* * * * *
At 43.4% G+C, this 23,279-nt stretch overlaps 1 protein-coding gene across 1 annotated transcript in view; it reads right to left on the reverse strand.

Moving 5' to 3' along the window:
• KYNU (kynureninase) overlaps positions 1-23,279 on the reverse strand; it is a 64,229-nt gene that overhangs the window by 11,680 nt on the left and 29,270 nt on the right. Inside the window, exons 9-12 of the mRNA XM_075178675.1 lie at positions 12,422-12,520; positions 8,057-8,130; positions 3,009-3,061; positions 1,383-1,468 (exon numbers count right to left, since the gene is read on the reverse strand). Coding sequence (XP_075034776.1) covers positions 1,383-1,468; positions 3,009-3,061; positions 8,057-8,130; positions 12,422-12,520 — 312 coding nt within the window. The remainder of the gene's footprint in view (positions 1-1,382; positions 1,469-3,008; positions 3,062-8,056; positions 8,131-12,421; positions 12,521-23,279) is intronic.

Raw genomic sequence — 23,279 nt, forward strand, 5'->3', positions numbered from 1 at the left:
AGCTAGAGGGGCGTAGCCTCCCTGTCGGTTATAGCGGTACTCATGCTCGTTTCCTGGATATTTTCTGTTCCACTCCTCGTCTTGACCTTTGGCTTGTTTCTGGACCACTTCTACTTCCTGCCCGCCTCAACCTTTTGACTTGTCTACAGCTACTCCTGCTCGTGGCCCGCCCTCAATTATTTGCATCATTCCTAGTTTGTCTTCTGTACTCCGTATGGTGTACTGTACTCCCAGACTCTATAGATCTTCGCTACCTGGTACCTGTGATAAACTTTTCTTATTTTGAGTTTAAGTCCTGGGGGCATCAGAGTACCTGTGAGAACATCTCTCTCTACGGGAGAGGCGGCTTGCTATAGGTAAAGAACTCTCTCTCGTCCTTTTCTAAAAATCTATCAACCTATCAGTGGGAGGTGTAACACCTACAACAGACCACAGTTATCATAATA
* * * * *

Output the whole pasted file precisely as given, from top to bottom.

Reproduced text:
At 43.4% G+C, this 23,279-nt stretch overlaps 1 protein-coding gene across 1 annotated transcript in view; it reads right to left on the reverse strand.

Moving 5' to 3' along the window:
• KYNU (kynureninase) overlaps positions 1-23,279 on the reverse strand; it is a 64,229-nt gene that overhangs the window by 11,680 nt on the left and 29,270 nt on the right. Inside the window, exons 9-12 of the mRNA XM_075178675.1 lie at positions 12,422-12,520; positions 8,057-8,130; positions 3,009-3,061; positions 1,383-1,468 (exon numbers count right to left, since the gene is read on the reverse strand). Coding sequence (XP_075034776.1) covers positions 1,383-1,468; positions 3,009-3,061; positions 8,057-8,130; positions 12,422-12,520 — 312 coding nt within the window. The remainder of the gene's footprint in view (positions 1-1,382; positions 1,469-3,008; positions 3,062-8,056; positions 8,131-12,421; positions 12,521-23,279) is intronic.

Raw genomic sequence — 23,279 nt, forward strand, 5'->3', positions numbered from 1 at the left:
AGCTAGAGGGGCGTAGCCTCCCTGTCGGTTATAGCGGTACTCATGCTCGTTTCCTGGATATTTTCTGTTCCACTCCTCGTCTTGACCTTTGGCTTGTTTCTGGACCACTTCTACTTCCTGCCCGCCTCAACCTTTTGACTTGTCTACAGCTACTCCTGCTCGTGGCCCGCCCTCAATTATTTGCATCATTCCTAGTTTGTCTTCTGTACTCCGTATGGTGTACTGTACTCCCAGACTCTATAGATCTTCGCTACCTGGTACCTGTGATAAACTTTTCTTATTTTGAGTTTAAGTCCTGGGGGCATCAGAGTACCTGTGAGAACATCTCTCTCTACGGGAGAGGCGGCTTGCTATAGGTAAAGAACTCTCTCTCGTCCTTTTCTAAAAATCTATCAACCTATCAGTGGGAGGTGTAACACCTACAACAGACCACAGTTATCATAATA